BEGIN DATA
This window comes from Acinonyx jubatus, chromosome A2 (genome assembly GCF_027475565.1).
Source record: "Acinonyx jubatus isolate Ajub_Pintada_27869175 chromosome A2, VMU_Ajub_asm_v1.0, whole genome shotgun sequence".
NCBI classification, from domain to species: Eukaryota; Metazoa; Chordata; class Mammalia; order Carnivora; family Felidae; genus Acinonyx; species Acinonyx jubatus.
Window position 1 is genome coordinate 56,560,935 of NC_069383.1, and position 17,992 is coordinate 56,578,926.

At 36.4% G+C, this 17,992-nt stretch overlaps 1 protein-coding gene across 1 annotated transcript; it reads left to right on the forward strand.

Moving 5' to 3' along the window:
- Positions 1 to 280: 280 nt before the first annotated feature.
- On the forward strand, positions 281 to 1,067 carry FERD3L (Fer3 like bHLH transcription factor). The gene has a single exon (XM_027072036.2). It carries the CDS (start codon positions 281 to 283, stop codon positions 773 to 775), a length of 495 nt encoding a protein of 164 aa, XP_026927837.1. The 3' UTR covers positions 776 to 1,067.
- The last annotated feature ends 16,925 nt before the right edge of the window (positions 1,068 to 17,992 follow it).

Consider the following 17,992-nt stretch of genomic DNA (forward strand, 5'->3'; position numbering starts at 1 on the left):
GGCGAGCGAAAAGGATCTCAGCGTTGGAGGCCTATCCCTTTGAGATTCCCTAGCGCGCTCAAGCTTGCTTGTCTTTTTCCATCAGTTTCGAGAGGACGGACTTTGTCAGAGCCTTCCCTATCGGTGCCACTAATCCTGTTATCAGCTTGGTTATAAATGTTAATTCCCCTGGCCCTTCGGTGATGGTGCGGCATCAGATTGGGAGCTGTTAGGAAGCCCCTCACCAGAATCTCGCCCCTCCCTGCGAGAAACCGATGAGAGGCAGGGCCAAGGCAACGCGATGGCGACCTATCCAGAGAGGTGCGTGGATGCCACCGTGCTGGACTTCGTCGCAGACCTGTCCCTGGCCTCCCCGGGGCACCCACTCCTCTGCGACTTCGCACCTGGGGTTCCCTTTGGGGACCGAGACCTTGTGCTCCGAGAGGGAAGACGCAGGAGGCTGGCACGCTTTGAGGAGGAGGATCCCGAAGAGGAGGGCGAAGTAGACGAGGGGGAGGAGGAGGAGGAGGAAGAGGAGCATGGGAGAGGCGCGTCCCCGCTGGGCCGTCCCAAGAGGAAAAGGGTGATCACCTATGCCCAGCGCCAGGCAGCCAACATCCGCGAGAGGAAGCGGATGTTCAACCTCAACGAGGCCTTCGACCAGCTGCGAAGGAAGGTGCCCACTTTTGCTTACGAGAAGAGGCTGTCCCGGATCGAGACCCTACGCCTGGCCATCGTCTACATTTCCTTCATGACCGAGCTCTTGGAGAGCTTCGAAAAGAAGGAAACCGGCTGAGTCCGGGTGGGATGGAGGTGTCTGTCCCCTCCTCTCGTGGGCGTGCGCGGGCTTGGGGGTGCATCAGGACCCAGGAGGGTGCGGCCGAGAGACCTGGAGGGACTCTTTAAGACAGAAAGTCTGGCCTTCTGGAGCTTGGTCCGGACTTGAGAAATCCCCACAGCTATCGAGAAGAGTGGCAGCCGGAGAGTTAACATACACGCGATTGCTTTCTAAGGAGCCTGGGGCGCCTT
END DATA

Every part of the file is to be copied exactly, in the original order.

This window comes from Acinonyx jubatus, chromosome A2 (genome assembly GCF_027475565.1).
Source record: "Acinonyx jubatus isolate Ajub_Pintada_27869175 chromosome A2, VMU_Ajub_asm_v1.0, whole genome shotgun sequence".
NCBI classification, from domain to species: Eukaryota; Metazoa; Chordata; class Mammalia; order Carnivora; family Felidae; genus Acinonyx; species Acinonyx jubatus.
Window position 1 is genome coordinate 56,560,935 of NC_069383.1, and position 17,992 is coordinate 56,578,926.

At 36.4% G+C, this 17,992-nt stretch overlaps 1 protein-coding gene across 1 annotated transcript; it reads left to right on the forward strand.

Moving 5' to 3' along the window:
- Positions 1 to 280: 280 nt before the first annotated feature.
- On the forward strand, positions 281 to 1,067 carry FERD3L (Fer3 like bHLH transcription factor). The gene has a single exon (XM_027072036.2). It carries the CDS (start codon positions 281 to 283, stop codon positions 773 to 775), a length of 495 nt encoding a protein of 164 aa, XP_026927837.1. The 3' UTR covers positions 776 to 1,067.
- The last annotated feature ends 16,925 nt before the right edge of the window (positions 1,068 to 17,992 follow it).

Consider the following 17,992-nt stretch of genomic DNA (forward strand, 5'->3'; position numbering starts at 1 on the left):
GGCGAGCGAAAAGGATCTCAGCGTTGGAGGCCTATCCCTTTGAGATTCCCTAGCGCGCTCAAGCTTGCTTGTCTTTTTCCATCAGTTTCGAGAGGACGGACTTTGTCAGAGCCTTCCCTATCGGTGCCACTAATCCTGTTATCAGCTTGGTTATAAATGTTAATTCCCCTGGCCCTTCGGTGATGGTGCGGCATCAGATTGGGAGCTGTTAGGAAGCCCCTCACCAGAATCTCGCCCCTCCCTGCGAGAAACCGATGAGAGGCAGGGCCAAGGCAACGCGATGGCGACCTATCCAGAGAGGTGCGTGGATGCCACCGTGCTGGACTTCGTCGCAGACCTGTCCCTGGCCTCCCCGGGGCACCCACTCCTCTGCGACTTCGCACCTGGGGTTCCCTTTGGGGACCGAGACCTTGTGCTCCGAGAGGGAAGACGCAGGAGGCTGGCACGCTTTGAGGAGGAGGATCCCGAAGAGGAGGGCGAAGTAGACGAGGGGGAGGAGGAGGAGGAGGAAGAGGAGCATGGGAGAGGCGCGTCCCCGCTGGGCCGTCCCAAGAGGAAAAGGGTGATCACCTATGCCCAGCGCCAGGCAGCCAACATCCGCGAGAGGAAGCGGATGTTCAACCTCAACGAGGCCTTCGACCAGCTGCGAAGGAAGGTGCCCACTTTTGCTTACGAGAAGAGGCTGTCCCGGATCGAGACCCTACGCCTGGCCATCGTCTACATTTCCTTCATGACCGAGCTCTTGGAGAGCTTCGAAAAGAAGGAAACCGGCTGAGTCCGGGTGGGATGGAGGTGTCTGTCCCCTCCTCTCGTGGGCGTGCGCGGGCTTGGGGGTGCATCAGGACCCAGGAGGGTGCGGCCGAGAGACCTGGAGGGACTCTTTAAGACAGAAAGTCTGGCCTTCTGGAGCTTGGTCCGGACTTGAGAAATCCCCACAGCTATCGAGAAGAGTGGCAGCCGGAGAGTTAACATACACGCGATTGCTTTCTAAGGAGCCTGGGGCGCCTT